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A team of geniuses finds a test it can't ace in 'Quantum Hoops'
Five out of five stars
The basic Hollywood formula for a basketball movie is pretty simple. Nothing sells tickets quite like the generic coming-of-age tale of an underdog triumphing over adversity - especially if in the end, there's a championship to be won. From "Hoosiers" (1986) to " Glory Road" (2006) and everything in between, the story remains the same.
"Quantum Hoops," a documentary written, directed, produced and edited by first-time filmmaker Rick Greenwald, is no such story. The film is set in Pasadena, Calif., ironically just 15 miles from Hollywood. But thematically, the miles might as well be light-years. There are no championship rings in sight in "Quantum Hoops" - rather, this is the story of a team on a quest for a single win.
The setting is the California Institute of Technology, one of the most prestigious universities on Earth in many respects. Its students have gone on to construct the atomic bomb, lead the United States into the space race, and over the years, amass 31 Nobel Prizes. Caltech students are the best and the brightest everywhere except on the basketball court, where they just can't seem to win a game.
The film is narrated by David Duchovny, a man better known for his role as Fox Mulder on "The X-Files" than for his career at Princeton, which he attended on a basketball scholarship. Duchovny opens "Quantum Hoops" by announcing, over a montage of bloopers from a typical Caltech loss, that the Beavers have lost an unbelievable 243 consecutive conference games, a streak dating back over two decades. "The odds of a team losing this many games are so hard to calculate," he says, "it would take an entire team of mathematicians to figure it out."
The joke is that a team of mathematicians is precisely what coach Roy Dow has on his hands. Dow's roster includes just six players with high school basketball experience; eight, however, were valedictorians. "Quantum Hoops" follows Dow in his fourth season at Caltech, and while he hasn't yet won a game, he remains hopeful. He explains that while his Beavers started out losing by an average of 60 points a night, he's closed that gap to around 25. "Instead of being hopeless, we now have hope," he says. "Rather than it being impossible for us to go out there and compete, it's now improbable."
But as it soon becomes clear, the Beavers' dream of a win, any win, is getting closer by the day. As the season wears on throughout the winter of 2006, scores from unprecedentedly close games flash onto the screen. There's a loss to Pomona, 57-48; then Claremont, 59-49; and LaVerne, 75-65. Finally Caltech suits up for its last home game of the season, taking on a mediocre Whittier College team on Feb. 20. For the Beavers' two captains, seniors who enter the game 0-92 in their careers, this is their last chance.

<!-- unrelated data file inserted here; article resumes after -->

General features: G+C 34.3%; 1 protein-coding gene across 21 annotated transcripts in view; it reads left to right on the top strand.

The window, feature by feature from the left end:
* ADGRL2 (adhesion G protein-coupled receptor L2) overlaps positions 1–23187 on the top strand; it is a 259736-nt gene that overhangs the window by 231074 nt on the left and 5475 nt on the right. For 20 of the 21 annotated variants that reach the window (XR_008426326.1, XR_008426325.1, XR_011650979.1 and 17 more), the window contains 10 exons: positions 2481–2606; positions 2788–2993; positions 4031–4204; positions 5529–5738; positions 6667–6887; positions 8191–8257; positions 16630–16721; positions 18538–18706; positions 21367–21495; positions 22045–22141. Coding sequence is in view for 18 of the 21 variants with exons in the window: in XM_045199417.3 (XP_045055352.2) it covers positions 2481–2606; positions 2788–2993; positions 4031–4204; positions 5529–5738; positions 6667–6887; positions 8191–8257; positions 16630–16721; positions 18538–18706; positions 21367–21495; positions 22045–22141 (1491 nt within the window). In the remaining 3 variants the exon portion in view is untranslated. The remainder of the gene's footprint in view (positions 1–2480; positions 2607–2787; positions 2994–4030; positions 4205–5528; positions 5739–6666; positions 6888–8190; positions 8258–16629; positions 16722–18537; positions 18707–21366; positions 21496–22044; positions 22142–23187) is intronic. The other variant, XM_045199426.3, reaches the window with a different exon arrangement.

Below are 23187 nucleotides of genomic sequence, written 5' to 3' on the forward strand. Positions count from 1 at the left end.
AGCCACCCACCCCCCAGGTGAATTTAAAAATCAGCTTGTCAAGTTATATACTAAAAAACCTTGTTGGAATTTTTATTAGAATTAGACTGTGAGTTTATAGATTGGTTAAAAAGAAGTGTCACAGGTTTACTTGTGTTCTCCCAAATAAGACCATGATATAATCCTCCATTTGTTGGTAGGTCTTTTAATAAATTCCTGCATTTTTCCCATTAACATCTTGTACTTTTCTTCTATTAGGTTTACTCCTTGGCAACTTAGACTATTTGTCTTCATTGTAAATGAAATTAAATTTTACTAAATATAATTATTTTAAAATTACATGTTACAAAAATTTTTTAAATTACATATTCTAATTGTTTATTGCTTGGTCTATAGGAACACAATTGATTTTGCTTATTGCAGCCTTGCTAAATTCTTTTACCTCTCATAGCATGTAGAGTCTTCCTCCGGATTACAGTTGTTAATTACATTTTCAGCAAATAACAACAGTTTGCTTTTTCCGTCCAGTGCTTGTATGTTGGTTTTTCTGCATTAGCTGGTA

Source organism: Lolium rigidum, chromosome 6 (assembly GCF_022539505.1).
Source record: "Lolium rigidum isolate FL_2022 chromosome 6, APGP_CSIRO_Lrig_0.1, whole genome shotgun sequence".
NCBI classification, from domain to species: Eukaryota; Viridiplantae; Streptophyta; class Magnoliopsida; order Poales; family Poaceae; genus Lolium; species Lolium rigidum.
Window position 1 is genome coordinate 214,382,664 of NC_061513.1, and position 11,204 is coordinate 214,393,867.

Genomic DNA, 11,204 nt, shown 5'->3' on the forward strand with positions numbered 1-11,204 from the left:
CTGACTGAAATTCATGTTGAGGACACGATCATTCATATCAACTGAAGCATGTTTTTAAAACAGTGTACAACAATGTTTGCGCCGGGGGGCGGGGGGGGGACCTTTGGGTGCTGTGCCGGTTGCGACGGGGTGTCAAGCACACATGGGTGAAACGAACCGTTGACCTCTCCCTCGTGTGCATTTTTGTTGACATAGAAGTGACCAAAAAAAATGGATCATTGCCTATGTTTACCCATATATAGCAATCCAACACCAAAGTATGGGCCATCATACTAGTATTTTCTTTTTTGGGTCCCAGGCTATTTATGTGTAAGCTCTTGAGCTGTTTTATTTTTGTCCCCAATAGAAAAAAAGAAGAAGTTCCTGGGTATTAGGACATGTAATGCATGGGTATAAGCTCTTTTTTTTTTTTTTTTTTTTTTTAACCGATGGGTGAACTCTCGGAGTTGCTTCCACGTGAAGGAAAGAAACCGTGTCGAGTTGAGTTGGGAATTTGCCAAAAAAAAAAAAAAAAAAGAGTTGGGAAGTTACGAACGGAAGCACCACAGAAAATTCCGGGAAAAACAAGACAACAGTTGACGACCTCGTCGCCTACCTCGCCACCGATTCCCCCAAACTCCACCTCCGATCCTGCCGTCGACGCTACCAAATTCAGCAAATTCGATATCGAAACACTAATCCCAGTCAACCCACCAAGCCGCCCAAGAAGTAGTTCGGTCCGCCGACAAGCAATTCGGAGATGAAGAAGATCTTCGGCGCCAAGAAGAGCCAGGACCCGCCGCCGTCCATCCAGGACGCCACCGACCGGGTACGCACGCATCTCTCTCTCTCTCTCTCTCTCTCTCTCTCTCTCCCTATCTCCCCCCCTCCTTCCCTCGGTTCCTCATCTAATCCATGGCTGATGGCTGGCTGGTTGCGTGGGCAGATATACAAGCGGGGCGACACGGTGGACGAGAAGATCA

The game itself is one for the ages, as thrilling as any game between two bad Div. III teams can be. But regardless of the final numbers on the scoreboard, the film's ending is a foregone conclusion. None of these kids are headed for the NBA. Their leading scorer, Jordan Carlson, becomes a grad student at Berkley, studying particle physics. His co-captain, Day Ivy, moves to Wall Street to become a derivatives trader.
In a way, "Quantum Hoops" isn't even about basketball. It's about a culture at Caltech in which basketball is an afterthought, where everything else in life is more important. Greenwald introduces us to some of the team's most interesting alums - the men who have made names for themselves in fascinating ways off the court.
There's Robert Grubbs, an honorary coach at Caltech who won the 2005 Nobel Prize for chemistry. There's Huckleberry Seed, who was one of the program's all-time greats before he dropped out, declared himself a pro gambler and became a millionaire at the 1996 World Series of Poker. There's Fred Newman, who no longer plays basketball competitively but etched his name in the Guinness Book of Records when he made 20,000 free throws in one day. And there's Dick van Kirk, a former player who made it to the 1984 Olympics. (Of course, it was as their VP of technology.)
Into an 85-minute film, Greenwald packs a multitude of compelling stories, and he tops them all off with a climactic final scene. With the Beavers rallying, the music pumping and the seconds ticking away, Greenwald builds a level of suspense all but impossible in a game played before an audience of a few dozen. In the end, you'll find yourself pulling for those irresistible Beavers, right down to the final shot.
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